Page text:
• Also, ran a very decentralized business, avoided Wall Street analysts, didn’t split his stock and repurchased shares as nobody ever has, before or since
  • Never got an MBA but got his bachelor’s, master’s and phD in electrical engineering from MIT
  • Founded Teledyne in 1960 just as conglomerates (companies with many, unrelated businesses) were becoming vogue. Conglomerates would crash in the lase 60s
    • But, Singleton took advantage of the amazingly high stock prices and P/E ratios of conglomerates and bought 130 companies in 8 years, from aviation electronics to specialty metals and insurance
    • But, his focus on profitable, growing companies in niche markets instead of turnarounds made him successful
    • Very disciplined buyer, never buying more than 12x earnings and purchasing most companies at much lower multiples (all but 2 he bought with Teledyne stock)
  • After acquiring Vasco Metals and promoting George Roberts (his old roommate) he removed himself from operations to focus on strategic and capital allocation issues and stopped acquiring businesses as conglomerate P/Es were decreasing.
    • Dismissed acquisition team and never made another material purchase or issued another share of stock
    • Strategy hard to question – EPS grew 64x in 10 years while shares outstanding grew less than 14x
  • Teledyne return – average cash flow and net income for each business unit – emphasized cash generation and was the basis for bonuses for all business unit managers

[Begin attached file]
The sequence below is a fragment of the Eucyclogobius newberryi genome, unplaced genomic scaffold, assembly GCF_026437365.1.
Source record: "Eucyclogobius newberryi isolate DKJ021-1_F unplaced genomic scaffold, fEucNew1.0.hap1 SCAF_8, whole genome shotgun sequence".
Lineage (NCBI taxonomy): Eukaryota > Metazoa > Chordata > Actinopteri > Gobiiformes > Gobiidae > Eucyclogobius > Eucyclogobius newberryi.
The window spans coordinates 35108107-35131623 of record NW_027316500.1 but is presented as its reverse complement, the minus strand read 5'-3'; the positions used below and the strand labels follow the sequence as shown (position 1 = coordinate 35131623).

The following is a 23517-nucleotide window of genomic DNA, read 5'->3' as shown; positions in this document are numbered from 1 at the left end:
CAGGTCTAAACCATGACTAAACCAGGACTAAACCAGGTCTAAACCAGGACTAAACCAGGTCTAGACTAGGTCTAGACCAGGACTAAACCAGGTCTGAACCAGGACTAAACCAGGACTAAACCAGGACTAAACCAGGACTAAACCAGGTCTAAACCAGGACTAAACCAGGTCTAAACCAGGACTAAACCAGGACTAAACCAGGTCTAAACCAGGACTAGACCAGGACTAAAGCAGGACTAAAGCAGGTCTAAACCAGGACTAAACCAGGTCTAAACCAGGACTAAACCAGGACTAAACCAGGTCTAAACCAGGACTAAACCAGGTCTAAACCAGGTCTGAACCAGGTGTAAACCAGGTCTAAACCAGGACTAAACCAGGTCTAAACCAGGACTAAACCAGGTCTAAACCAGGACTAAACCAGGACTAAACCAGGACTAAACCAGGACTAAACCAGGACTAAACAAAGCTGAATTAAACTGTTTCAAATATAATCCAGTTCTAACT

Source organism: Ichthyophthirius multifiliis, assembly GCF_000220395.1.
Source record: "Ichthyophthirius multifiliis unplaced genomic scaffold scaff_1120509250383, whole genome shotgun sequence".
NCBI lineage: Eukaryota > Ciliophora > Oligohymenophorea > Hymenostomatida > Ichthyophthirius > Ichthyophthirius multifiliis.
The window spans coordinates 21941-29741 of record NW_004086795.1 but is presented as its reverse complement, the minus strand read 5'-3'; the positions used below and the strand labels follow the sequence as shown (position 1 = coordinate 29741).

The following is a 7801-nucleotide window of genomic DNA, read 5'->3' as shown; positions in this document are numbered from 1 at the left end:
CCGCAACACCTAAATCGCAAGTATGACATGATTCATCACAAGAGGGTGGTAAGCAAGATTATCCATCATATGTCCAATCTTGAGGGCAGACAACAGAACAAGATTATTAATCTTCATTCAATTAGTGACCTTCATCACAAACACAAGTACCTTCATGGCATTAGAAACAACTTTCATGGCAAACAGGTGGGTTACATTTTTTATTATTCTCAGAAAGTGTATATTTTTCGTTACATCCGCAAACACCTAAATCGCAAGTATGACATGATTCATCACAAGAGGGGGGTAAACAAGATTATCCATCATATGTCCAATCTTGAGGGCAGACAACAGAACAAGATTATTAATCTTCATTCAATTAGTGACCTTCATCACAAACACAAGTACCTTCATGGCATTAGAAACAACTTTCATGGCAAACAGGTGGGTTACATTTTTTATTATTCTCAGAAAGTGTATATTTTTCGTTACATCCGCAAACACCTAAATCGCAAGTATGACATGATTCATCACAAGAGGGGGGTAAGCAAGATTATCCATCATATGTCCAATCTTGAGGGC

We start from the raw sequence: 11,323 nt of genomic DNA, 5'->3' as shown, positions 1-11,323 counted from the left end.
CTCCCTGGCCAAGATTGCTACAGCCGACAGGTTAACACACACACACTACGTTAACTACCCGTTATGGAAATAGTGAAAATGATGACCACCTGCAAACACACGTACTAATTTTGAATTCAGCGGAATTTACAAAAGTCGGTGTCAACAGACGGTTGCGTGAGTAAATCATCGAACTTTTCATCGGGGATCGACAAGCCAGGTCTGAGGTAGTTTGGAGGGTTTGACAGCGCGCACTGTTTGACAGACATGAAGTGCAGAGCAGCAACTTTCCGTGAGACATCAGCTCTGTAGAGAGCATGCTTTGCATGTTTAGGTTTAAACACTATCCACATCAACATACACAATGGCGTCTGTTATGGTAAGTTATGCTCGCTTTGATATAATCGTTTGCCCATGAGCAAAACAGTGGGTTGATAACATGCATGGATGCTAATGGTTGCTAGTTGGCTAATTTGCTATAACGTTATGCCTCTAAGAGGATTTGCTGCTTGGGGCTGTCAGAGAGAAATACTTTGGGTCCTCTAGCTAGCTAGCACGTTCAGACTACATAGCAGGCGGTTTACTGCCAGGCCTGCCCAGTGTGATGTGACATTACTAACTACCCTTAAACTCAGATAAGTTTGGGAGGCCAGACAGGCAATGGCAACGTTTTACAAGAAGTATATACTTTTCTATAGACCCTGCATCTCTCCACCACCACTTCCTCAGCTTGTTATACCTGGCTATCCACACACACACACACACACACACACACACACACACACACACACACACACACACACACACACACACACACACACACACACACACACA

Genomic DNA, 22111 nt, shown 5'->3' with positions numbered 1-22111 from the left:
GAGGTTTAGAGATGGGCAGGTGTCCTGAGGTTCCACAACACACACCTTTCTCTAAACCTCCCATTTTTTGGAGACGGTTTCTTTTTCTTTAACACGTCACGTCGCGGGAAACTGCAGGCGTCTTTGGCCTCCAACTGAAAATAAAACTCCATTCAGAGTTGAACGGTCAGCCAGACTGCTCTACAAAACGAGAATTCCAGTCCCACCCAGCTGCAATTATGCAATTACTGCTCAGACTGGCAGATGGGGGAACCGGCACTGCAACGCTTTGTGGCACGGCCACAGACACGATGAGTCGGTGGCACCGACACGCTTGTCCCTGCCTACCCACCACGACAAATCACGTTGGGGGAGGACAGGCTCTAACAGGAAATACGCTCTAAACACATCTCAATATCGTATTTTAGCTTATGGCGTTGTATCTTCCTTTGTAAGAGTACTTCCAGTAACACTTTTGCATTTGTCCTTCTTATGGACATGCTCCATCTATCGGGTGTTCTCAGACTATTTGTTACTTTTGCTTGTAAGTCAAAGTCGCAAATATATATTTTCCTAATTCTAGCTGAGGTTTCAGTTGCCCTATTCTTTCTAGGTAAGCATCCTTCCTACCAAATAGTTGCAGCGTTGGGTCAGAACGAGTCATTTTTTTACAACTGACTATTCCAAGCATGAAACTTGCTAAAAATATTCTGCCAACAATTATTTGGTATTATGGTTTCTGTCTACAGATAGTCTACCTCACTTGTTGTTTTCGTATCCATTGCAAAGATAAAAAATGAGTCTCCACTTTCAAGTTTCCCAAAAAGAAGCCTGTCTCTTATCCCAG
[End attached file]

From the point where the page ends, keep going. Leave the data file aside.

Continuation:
• Wanted to maximize cash flow, not reported earnings which is what Wall Street eats up. Very unusual for a Fortune 500 CEO
  • In 1972, Singleton believed his stock was the best place to allocate money and started repurchasing shares at rates never before seen. This was controversial and at this scale unseen in history. Over 12 years, bought back 90% of Teledyne’s outstanding shares. Lead to a 40-fold increase in EPS
  • Invested insurance assets in high concentrations, with equity allocation ranging from 10 to 77%
  • In 1986, began spinning off parts of the company and soon after declared a dividend
  • Over 27 years, delivered a 20.4% compound annual returns, compared to 8% of S&P and 11.6% for other major conglomerates
  • Management’s use of time in operations, capital allocation and investor relations is vital
    • Singleton not rigid with his time, preferring to have a flexible schedule so he can take care of whatever is in the best interest of the company at any given time
    • Did not court Wall Street or spend much time worrying about investor relations
  • Buffett and Singleton similarities – CEO as investor, decentralized operations but centralized investment decisions, focused investments in industries they understood, no courting of Wall Street, few/no dividends, no stock splits, significant insider ownership, insurance subsidiaries, attracted like-minded clients and employees
Chapter 3 – The Turnaround: Bill Anders and General Dynamics